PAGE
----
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Cisco, Google Latest to Announce Layoffs

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Cisco Systems announced it plans to lay off hundreds of employees in the San Francisco Bay area next month, the latest tech company to conduct mass layoffs. 

The company said it would lay off 227 San Jose employees and 123 Milpitas employees by Oct. 16, 2023, according to documents from the California Employment Development Department. 

The documents indicated that the 350 employees were notified of the eliminations on July 17, 2023, and could choose Aug. 31 or Oct. 16 as their last day of work. Though the employees were notified in July, the layoff notices were received by the EDD on Tuesday, September 12.

Nearly 50 positions at Cisco's Milpitas facility and about 70 positions at the company's San Jose facility were cut. According to the WARN notice, the largest number of layoffs at both offices were software engineering positions. 

The news comes after the company cut nearly 700 positions in the Bay Area earlier this year, including 70 layoffs at its San Francisco facility, for “business restructuring,” SFGATE previously reported. In a November 2022 EDD notice, Cisco said it planned to cut 4,000 employees around the world.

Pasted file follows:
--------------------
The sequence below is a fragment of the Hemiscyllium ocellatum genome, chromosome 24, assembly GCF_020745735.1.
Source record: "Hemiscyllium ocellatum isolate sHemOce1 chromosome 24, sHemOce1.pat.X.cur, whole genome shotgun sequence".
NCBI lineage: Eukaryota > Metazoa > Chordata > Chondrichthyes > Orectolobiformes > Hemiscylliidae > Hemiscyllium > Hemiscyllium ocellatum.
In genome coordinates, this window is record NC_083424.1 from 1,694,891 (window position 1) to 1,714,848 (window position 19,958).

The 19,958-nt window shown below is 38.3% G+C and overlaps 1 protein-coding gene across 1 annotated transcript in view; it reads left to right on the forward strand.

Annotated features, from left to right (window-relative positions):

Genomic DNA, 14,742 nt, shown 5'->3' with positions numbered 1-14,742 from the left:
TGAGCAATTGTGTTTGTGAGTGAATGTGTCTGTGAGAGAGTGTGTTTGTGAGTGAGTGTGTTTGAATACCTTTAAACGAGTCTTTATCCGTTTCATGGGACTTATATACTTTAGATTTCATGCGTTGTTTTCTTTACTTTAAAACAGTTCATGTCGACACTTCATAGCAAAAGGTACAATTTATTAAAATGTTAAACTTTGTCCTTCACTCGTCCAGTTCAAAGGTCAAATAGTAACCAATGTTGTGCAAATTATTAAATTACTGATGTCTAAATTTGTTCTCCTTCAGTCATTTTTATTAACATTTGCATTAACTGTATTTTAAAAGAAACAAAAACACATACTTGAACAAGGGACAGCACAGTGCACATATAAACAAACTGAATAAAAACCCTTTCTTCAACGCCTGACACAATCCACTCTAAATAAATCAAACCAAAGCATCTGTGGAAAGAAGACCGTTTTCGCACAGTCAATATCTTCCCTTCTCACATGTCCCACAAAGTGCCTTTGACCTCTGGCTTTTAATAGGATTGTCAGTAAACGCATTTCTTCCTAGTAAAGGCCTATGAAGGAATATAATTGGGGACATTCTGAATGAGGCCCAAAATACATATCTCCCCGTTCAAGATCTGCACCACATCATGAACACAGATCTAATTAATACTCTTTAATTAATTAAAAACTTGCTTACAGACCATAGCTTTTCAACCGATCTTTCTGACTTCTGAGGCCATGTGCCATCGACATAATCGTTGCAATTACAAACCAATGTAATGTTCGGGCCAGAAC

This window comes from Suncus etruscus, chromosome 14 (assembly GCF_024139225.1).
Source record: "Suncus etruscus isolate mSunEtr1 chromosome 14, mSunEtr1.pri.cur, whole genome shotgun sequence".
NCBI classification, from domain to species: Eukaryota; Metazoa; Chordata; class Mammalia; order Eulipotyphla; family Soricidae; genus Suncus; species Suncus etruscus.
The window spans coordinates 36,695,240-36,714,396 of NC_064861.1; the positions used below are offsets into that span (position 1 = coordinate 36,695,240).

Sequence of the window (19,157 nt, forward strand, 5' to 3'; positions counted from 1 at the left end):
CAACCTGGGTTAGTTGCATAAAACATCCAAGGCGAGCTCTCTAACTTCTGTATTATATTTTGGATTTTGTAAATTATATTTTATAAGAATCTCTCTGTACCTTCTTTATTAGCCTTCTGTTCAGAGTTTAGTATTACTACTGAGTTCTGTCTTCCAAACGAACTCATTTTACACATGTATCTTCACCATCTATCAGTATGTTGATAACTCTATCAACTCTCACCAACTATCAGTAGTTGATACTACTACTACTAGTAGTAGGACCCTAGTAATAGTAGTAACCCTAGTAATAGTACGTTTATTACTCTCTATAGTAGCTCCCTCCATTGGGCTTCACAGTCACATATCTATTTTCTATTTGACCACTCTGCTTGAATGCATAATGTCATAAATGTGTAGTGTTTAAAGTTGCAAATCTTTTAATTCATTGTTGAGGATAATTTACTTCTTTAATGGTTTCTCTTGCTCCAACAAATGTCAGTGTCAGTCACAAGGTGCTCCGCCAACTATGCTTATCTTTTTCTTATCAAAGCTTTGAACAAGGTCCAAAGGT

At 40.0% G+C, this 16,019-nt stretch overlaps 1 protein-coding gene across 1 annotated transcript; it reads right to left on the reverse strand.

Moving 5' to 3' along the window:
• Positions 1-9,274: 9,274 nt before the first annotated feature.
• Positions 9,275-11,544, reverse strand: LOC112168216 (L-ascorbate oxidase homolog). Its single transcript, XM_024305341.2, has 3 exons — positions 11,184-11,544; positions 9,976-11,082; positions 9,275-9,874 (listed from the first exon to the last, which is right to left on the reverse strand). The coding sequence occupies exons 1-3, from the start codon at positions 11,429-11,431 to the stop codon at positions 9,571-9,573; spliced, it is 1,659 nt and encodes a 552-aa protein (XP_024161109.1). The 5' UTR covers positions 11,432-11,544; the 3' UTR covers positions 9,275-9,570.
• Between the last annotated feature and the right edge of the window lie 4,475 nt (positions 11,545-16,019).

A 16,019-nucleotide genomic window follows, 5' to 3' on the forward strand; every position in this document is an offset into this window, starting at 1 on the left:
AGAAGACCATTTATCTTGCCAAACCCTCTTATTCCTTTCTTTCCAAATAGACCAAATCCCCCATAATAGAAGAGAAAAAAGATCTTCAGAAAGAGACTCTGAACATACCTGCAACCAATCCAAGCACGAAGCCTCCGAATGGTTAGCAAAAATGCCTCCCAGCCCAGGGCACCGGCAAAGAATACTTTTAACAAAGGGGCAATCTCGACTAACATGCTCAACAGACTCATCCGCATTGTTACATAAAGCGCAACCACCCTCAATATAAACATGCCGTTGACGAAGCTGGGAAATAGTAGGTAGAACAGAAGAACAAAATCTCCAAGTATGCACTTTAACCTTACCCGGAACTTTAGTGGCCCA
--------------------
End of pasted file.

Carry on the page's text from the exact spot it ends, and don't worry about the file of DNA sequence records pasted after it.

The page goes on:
Tech Industry Layoffs

Cisco is just the most recent in a string of tech companies to announce similar layoffs. Google also announced it would lay off hundreds of employees this week, delivering the news on Wednesday, September 13. Other mass layoffs recently in the Bay Area included Intel, Wish and LinkedIn.

Earlier this month, Rapid7 announced a restructuring plan following disappointing second-quarter results, resulting in the layoffs of about 18% of the company’s workforce.

Similarly, AppSec firm Snyk laid off 128 people in April. Cloud security vendor Zscaler announced layoffs after what it called a rough fiscal second quarter. Software tools giant Atlassian laid off 5% of its workforce as it “shifted priorities.” 

Accenture axed 19,000 jobs last month, and Veeam laid off 3.8% of its workforce

Oxford, U.K.-based platform security vendor Sophos in January laid off 10% of its staff, or 450 workers while San Francisco-based identity security giant Okta axed 5% of its workers – or roughly 300 employees in February.

Layoffs.fyi, a website that has documented tech company layoffs since the COVID-19 pandemic began, reported that 1,012 tech companies globally have let workers go this year, totaling 235,639 employees.